pollution in different locations. His group also regularly studies air quality in cities around the world, with the aim of identifying specific emission sources that contribute to poor air quality. Professor Blake has received numerous research and teaching awards, including the American Chemical Society Award for Creative Advances in Environmental Science and Technology (2013) and the California Air Resources Board Haagen-Smit Clean Air Award (2014). He has published more than 600 research papers and is a Fellow of the American Association for the Advancement of Science (2008) and the American Geophysical Union (2009). He is currently a Distinguished Professor at UCI.


The Tolman Medal is awarded each year by the Southern California Section of the American Chemical Society in recognition of outstanding contributions to chemistry. These contributions may include achievements in fundamental studies; achievements in chemical technology; significant contributions to chemical education; or outstanding leadership in science on a national level. The nominee need not be a Southern California resident; however, most of the award-related accomplishments must have been made in this area.

The Southern California Section of the American Chemical Society and the Tolman Award Committee are now seeking nominations for the next award. There is no official nominating form for this award; nominations are accepted from any member of this Section or of cooperating Sections. The nomination package should include:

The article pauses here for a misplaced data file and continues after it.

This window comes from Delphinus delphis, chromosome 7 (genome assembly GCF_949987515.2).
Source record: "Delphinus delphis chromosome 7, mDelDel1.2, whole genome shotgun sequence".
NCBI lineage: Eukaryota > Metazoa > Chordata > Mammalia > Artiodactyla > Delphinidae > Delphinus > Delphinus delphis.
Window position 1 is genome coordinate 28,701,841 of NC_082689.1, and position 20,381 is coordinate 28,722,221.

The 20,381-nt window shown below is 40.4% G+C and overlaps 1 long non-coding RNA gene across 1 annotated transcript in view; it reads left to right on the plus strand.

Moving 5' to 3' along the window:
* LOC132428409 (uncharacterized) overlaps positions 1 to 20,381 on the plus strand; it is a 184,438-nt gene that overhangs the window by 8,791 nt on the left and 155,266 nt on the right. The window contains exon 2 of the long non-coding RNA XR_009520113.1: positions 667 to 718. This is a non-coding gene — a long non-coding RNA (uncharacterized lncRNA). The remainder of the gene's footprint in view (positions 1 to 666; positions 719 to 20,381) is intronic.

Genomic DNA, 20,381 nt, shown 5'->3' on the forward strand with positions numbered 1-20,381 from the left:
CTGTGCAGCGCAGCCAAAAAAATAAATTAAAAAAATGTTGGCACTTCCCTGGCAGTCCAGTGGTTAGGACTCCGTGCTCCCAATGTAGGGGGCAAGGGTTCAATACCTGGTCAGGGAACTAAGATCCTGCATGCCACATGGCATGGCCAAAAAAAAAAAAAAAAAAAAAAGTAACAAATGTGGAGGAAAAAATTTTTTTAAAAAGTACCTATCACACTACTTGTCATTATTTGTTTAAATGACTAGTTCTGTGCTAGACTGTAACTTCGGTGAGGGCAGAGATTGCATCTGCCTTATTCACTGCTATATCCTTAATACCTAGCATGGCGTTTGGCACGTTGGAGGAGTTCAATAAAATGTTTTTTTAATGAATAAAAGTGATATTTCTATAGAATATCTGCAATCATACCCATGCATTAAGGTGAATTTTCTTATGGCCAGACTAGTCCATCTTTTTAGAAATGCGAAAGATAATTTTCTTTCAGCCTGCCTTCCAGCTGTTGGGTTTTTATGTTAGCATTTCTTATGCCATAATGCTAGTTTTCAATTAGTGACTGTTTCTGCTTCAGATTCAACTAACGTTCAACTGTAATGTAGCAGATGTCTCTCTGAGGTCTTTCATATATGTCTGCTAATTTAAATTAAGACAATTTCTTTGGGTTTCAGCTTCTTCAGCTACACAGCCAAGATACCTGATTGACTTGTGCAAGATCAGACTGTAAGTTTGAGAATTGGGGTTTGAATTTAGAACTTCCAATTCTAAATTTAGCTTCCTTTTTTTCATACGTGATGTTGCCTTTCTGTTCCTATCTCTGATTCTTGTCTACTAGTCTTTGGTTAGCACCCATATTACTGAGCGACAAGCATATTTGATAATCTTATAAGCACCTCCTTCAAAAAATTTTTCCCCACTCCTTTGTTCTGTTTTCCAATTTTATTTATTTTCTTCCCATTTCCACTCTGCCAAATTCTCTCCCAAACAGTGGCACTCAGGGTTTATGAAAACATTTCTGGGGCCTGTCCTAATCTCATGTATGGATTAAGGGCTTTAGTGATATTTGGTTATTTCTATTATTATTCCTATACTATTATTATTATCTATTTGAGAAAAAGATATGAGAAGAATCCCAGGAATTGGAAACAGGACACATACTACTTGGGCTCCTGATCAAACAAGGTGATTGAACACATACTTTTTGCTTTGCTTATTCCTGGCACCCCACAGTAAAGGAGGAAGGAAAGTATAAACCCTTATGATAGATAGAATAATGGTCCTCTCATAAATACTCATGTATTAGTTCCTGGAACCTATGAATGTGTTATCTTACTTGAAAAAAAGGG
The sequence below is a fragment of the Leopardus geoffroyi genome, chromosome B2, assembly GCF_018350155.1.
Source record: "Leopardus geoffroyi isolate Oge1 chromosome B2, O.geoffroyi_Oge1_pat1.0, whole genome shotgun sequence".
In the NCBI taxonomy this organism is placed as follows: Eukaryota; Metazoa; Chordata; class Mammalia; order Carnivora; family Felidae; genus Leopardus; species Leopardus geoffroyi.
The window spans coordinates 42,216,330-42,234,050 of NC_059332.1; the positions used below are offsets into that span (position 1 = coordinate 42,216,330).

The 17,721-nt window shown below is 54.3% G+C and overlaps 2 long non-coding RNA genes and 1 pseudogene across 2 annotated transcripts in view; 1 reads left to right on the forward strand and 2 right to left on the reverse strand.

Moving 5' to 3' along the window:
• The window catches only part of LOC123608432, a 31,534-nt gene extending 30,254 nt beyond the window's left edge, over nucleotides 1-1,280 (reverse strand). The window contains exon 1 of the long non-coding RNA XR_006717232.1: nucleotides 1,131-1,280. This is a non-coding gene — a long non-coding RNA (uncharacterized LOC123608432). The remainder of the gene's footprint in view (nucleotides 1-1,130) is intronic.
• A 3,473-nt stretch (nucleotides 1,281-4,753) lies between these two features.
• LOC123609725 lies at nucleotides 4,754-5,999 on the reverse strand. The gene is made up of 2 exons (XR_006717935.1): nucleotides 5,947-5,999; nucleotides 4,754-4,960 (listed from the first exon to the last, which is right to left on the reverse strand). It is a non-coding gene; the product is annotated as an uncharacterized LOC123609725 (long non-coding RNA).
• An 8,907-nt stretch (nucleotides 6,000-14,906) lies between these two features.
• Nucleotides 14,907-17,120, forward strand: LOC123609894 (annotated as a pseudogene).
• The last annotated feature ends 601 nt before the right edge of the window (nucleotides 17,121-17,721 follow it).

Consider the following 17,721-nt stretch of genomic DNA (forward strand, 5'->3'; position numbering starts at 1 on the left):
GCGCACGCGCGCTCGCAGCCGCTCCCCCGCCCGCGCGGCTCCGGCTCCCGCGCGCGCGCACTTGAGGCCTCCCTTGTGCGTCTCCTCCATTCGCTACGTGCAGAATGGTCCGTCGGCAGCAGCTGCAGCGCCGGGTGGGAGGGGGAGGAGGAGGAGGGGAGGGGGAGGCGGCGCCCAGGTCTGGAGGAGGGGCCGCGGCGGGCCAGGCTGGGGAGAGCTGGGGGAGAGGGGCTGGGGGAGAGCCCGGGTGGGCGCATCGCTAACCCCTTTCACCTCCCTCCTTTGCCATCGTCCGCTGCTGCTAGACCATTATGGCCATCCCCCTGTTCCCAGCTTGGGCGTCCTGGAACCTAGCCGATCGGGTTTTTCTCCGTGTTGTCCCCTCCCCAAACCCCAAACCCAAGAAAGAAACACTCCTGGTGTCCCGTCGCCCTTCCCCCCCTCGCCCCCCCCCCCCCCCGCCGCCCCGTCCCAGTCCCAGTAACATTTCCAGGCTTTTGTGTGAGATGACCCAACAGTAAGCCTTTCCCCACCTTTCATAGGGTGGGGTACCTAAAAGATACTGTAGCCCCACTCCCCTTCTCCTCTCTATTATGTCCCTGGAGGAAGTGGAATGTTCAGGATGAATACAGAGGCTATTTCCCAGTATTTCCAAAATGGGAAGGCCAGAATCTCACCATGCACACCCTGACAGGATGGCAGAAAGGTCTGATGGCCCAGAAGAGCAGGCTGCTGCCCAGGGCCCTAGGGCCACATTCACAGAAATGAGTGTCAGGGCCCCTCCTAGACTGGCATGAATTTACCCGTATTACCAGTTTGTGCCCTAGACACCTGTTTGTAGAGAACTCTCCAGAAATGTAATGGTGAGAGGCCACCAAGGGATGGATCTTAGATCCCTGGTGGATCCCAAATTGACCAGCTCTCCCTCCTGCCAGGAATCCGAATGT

• an up-to-date curriculum vitae or resume of the candidate
  • letters of support from colleagues in the profession describing the candidate’s major achievements
  • if the candidate is being considered for outstanding teaching, letters of support from former students should be included.

Nomination Packages should be electronically transmitted to the Chair of the Tolman Committee at office-at-scalacs-dot-org (preferred method). We are also deleting the requirement for copies of publications. Rather, a list of representative publications would suffice. The deadline for receipt of nominations is December 15 each year. Please submit nominations and supporting documents to:

Chairperson of the Tolman Award Committee
c/o Southern California Section, ACS
2700 East Foothill Blvd #209
Pasadena, CA 91107
Inquiries should be directed to the Chairperson at (310) 327-1216 or via e-mail at office-at-scalacs-dot-org. A list of winners appended here demonstrates the caliber of awardee sought by the committee.

List of Prior Tolman Medal Recipients

*Nobel Laureate

About Richard C. Tolman by Dr. Kenneth Trueblood